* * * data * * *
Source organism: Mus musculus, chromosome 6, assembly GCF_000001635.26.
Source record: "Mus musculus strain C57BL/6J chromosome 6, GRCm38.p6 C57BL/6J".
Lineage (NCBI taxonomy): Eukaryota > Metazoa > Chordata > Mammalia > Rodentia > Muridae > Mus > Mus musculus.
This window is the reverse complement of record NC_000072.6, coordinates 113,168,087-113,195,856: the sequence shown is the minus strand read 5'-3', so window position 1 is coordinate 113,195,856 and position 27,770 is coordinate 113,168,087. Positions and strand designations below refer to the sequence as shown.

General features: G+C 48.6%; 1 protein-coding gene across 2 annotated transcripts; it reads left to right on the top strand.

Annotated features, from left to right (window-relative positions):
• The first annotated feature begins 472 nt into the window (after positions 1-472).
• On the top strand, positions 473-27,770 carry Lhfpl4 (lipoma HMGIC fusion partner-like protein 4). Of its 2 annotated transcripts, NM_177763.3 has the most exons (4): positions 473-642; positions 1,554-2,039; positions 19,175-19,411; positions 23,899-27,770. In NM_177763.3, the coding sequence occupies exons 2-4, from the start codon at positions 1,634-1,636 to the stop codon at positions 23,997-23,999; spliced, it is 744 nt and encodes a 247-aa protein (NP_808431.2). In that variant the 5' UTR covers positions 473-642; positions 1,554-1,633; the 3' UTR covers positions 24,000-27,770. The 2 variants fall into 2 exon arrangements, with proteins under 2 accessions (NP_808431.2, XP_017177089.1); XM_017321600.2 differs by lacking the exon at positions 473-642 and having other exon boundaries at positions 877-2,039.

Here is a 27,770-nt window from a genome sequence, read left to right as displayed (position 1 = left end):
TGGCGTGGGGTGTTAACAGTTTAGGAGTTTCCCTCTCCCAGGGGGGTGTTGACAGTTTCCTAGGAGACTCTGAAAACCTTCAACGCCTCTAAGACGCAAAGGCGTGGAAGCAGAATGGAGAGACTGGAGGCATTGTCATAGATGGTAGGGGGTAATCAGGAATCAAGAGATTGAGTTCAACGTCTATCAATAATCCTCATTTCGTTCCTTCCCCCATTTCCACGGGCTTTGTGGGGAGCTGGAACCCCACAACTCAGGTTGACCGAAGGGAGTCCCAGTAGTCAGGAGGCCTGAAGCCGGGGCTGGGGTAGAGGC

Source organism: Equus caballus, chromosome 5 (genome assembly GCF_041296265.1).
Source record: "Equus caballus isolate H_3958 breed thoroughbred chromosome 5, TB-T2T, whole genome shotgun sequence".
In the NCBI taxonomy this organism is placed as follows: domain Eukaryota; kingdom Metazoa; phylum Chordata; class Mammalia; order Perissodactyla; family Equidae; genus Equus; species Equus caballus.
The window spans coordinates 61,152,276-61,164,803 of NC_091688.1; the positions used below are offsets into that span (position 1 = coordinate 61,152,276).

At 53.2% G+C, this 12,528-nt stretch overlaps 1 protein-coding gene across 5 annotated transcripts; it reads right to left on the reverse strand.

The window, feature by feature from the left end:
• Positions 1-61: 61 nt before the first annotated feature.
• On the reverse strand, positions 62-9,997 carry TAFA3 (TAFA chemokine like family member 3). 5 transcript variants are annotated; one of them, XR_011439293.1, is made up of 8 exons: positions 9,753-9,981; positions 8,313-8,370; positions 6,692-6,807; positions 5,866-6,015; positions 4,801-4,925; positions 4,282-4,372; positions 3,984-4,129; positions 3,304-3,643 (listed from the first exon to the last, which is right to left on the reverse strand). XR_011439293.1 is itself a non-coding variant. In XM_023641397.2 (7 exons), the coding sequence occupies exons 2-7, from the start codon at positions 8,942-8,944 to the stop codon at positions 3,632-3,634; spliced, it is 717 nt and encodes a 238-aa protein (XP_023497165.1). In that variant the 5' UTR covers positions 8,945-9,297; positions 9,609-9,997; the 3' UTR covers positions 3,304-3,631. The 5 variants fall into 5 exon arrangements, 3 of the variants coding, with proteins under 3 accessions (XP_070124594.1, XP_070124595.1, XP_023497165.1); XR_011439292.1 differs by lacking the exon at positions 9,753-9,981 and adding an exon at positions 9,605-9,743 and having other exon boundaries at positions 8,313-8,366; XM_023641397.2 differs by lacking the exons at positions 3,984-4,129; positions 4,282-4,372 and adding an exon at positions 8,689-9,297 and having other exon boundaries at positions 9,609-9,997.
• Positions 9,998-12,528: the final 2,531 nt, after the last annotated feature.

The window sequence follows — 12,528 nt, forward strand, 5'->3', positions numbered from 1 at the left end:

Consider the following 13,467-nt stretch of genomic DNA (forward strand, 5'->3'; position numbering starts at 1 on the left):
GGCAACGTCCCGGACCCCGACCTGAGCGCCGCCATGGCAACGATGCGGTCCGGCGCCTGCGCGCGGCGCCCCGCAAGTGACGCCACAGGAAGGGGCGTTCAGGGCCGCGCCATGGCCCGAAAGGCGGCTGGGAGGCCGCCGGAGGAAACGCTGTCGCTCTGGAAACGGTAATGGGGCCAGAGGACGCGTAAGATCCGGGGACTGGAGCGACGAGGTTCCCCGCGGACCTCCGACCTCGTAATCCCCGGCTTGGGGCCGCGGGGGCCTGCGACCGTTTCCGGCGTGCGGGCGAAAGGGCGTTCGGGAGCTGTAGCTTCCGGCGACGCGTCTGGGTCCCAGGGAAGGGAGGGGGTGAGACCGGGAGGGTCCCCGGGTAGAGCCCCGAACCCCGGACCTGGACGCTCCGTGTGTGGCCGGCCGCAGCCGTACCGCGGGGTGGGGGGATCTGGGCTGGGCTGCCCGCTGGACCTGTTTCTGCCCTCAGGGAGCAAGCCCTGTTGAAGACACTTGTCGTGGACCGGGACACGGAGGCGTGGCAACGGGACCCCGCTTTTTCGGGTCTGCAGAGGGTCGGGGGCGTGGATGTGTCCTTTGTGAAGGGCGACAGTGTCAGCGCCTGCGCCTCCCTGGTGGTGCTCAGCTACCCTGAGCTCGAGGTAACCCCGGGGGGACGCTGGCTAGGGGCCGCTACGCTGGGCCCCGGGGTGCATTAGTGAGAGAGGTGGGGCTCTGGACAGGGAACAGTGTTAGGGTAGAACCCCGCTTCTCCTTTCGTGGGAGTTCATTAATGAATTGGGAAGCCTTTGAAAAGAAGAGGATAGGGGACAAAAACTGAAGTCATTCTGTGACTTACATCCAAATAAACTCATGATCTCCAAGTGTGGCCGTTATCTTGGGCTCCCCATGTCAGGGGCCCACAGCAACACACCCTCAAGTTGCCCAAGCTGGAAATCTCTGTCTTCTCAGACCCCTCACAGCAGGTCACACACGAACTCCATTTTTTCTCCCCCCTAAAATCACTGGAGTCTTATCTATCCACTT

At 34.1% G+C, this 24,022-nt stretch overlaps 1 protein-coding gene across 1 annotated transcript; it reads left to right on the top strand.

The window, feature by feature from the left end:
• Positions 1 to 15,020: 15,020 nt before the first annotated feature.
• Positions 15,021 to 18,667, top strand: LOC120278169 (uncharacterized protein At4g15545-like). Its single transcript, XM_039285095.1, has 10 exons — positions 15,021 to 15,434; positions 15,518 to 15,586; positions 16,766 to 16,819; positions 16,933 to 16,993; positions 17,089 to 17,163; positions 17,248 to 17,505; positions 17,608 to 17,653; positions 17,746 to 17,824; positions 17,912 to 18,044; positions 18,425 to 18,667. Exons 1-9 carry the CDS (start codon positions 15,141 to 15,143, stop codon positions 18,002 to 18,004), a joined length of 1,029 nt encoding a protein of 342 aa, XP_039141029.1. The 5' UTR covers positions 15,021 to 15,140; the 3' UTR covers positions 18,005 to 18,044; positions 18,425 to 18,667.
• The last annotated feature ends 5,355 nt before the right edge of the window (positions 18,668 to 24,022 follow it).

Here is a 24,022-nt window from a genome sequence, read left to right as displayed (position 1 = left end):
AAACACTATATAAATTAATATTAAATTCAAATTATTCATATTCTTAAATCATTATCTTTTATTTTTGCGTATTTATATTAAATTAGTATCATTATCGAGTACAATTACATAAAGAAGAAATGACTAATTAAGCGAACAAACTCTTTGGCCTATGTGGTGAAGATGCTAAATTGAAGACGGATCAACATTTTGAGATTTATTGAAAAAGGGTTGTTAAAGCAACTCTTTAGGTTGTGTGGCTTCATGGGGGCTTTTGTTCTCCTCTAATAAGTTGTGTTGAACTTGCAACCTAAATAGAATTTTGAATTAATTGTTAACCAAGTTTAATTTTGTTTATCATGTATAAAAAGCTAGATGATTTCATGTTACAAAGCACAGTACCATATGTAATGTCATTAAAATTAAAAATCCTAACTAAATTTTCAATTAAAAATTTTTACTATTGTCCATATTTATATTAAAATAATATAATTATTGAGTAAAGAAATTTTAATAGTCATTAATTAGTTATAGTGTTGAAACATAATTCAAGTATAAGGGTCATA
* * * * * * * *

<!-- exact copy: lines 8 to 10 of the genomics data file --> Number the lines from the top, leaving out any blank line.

• On the top strand, positions 473-27,770 carry Lhfpl4 (lipoma HMGIC fusion partner-like protein 4). Of its 2 annotated transcripts, NM_177763.3 has the most exons (4): positions 473-642; positions 1,554-2,039; positions 19,175-19,411; positions 23,899-27,770. In NM_177763.3, the coding sequence occupies exons 2-4, from the start codon at positions 1,634-1,636 to the stop codon at positions 23,997-23,999; spliced, it is 744 nt and encodes a 247-aa protein (NP_808431.2). In that variant the 5' UTR covers positions 473-642; positions 1,554-1,633; the 3' UTR covers positions 24,000-27,770. The 2 variants fall into 2 exon arrangements, with proteins under 2 accessions (NP_808431.2, XP_017177089.1); XM_017321600.2 differs by lacking the exon at positions 473-642 and having other exon boundaries at positions 877-2,039.

Here is a 27,770-nt window from a genome sequence, read left to right as displayed (position 1 = left end):
TGGCGTGGGGTGTTAACAGTTTAGGAGTTTCCCTCTCCCAGGGGGGTGTTGACAGTTTCCTAGGAGACTCTGAAAACCTTCAACGCCTCTAAGACGCAAAGGCGTGGAAGCAGAATGGAGAGACTGGAGGCATTGTCATAGATGGTAGGGGGTAATCAGGAATCAAGAGATTGAGTTCAACGTCTATCAATAATCCTCATTTCGTTCCTTCCCCCATTTCCACGGGCTTTGTGGGGAGCTGGAACCCCACAACTCAGGTTGACCGAAGGGAGTCCCAGTAGTCAGGAGGCCTGAAGCCGGGGCTGGGGTAGAGGC